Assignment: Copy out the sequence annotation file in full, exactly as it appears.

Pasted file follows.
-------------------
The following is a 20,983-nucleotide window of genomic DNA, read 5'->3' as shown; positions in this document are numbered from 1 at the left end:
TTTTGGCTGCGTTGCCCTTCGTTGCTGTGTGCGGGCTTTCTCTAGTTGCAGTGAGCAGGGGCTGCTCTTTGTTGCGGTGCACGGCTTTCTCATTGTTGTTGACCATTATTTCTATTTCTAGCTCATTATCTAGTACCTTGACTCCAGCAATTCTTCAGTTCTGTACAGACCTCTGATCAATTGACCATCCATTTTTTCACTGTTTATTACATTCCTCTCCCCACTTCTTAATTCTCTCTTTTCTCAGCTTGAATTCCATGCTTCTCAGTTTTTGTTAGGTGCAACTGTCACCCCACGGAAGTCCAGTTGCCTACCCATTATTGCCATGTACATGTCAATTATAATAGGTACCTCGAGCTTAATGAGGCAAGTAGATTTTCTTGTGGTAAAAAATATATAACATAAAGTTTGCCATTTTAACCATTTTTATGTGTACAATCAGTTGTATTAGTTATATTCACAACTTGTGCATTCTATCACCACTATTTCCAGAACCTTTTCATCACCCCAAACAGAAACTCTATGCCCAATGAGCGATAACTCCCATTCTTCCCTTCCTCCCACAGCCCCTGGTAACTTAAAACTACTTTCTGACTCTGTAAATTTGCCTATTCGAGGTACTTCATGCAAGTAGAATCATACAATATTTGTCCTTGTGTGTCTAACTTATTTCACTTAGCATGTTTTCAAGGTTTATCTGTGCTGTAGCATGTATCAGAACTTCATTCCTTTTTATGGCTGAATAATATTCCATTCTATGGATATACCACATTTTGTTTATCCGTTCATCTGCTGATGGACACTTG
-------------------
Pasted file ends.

The following is a 20,983-nucleotide window of genomic DNA, read 5'->3' as shown; positions in this document are numbered from 1 at the left end:
TTTTGGCTGCGTTGCCCTTCGTTGCTGTGTGCGGGCTTTCTCTAGTTGCAGTGAGCAGGGGCTGCTCTTTGTTGCGGTGCACGGCTTTCTCATTGTTGTTGACCATTATTTCTATTTCTAGCTCATTATCTAGTACCTTGACTCCAGCAATTCTTCAGTTCTGTACAGACCTCTGATCAATTGACCATCCATTTTTTCACTGTTTATTACATTCCTCTCCCCACTTCTTAATTCTCTCTTTTCTCAGCTTGAATTCCATGCTTCTCAGTTTTTGTTAGGTGCAACTGTCACCCCACGGAAGTCCAGTTGCCTACCCATTATTGCCATGTACATGTCAATTATAATAGGTACCTCGAGCTTAATGAGGCAAGTAGATTTTCTTGTGGTAAAAAATATATAACATAAAGTTTGCCATTTTAACCATTTTTATGTGTACAATCAGTTGTATTAGTTATATTCACAACTTGTGCATTCTATCACCACTATTTCCAGAACCTTTTCATCACCCCAAACAGAAACTCTATGCCCAATGAGCGATAACTCCCATTCTTCCCTTCCTCCCACAGCCCCTGGTAACTTAAAACTACTTTCTGACTCTGTAAATTTGCCTATTCGAGGTACTTCATGCAAGTAGAATCATACAATATTTGTCCTTGTGTGTCTAACTTATTTCACTTAGCATGTTTTCAAGGTTTATCTGTGCTGTAGCATGTATCAGAACTTCATTCCTTTTTATGGCTGAATAATATTCCATTCTATGGATATACCACATTTTGTTTATCCGTTCATCTGCTGATGGACACTTG